Once in control, efforts to reduce competition and increase income have been unceasing. Physicians who practice alternative medicine, in competition with regular physicians, are subject to harassment. In the state of Washington about 30% of them are being harassed at this time. Those who make substantial advancements in medical science often find the Federal Government moving against them. The FDA and FTC have used taxpayer money to suppress new technology in a number of cases. Even State legislators have cooperated, in cases where other means failed,

The purpose of the new licensing laws was to protect the public but, in fact, monopolized medical care, according to reports, has been killing over 200,000 of us every year and promises to bankrupt the country. These laws are used to prevent free public access to less lethal, more effective and less expensive therapies. As Daniel Haley so eloquently wrote, in Politics in Healing, “we don’t need government protection from things that can’t hurt us”.

Medical science should be a search for the truth and many medical scientists have spent their lives in this search. Unfortunately scientific medicine, as practiced by the medical monopoly during the last century, has rejected the discoveries of a number of medical scientists. Too many promising technologies have been consigned to the dust bin of history. As a result, medical services are much more expensive than they should be and lower in quality than they could be. Less suppression and more competition can make people healthier at lower cost.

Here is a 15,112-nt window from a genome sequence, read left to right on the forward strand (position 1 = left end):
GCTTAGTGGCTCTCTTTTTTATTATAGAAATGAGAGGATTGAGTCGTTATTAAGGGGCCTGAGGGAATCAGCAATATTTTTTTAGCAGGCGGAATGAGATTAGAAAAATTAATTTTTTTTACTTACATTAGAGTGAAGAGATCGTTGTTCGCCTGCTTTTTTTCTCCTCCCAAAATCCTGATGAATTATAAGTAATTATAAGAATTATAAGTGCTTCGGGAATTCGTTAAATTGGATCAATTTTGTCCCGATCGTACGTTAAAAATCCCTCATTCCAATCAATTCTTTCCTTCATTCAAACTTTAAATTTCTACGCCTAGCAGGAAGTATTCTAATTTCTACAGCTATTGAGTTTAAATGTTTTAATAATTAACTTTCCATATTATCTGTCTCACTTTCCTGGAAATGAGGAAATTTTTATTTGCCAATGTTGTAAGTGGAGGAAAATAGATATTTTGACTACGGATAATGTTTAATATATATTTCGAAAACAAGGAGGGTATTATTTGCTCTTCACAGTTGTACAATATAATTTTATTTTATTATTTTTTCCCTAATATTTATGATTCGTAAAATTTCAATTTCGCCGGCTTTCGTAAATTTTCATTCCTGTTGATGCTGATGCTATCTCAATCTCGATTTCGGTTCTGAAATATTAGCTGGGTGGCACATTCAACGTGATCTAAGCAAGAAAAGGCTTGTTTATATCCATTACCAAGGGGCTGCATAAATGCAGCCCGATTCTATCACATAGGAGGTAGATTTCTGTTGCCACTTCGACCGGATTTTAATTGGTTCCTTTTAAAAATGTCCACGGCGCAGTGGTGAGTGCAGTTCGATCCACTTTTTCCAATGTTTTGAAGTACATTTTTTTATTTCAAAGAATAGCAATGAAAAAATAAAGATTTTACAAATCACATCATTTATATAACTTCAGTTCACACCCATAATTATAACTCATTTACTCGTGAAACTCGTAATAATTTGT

One hundred years of suppression of advancements in medical science is enough. Even physicians have been victimized. Their expensive schools don’t teach them about the suppressed science and give them inadequate training in nutrition and therapeutics. We can do without the high prices and poor care. Let’s recover and apply the suppressed technology and reward, rather than discourage, innovations that promise lower costs and better quality care. Replace the medical monopoly with laws guaranteeing freedom of choice in medical care.

Again in 2008, as in the 1830s, orthodox medicine is killing lots of people and creating lots of invalids. The exorbitant price of $2 trillion a year is too much. We owe it to ourselves and our descendants to reintroduce competition into the medical marketplace. Forcing the repeal of the Medical Practices Act will be a good start. The Access to Medical Treatment Act proposed in the 2000 session of Congress might also be resurrected.

– Jack Phillips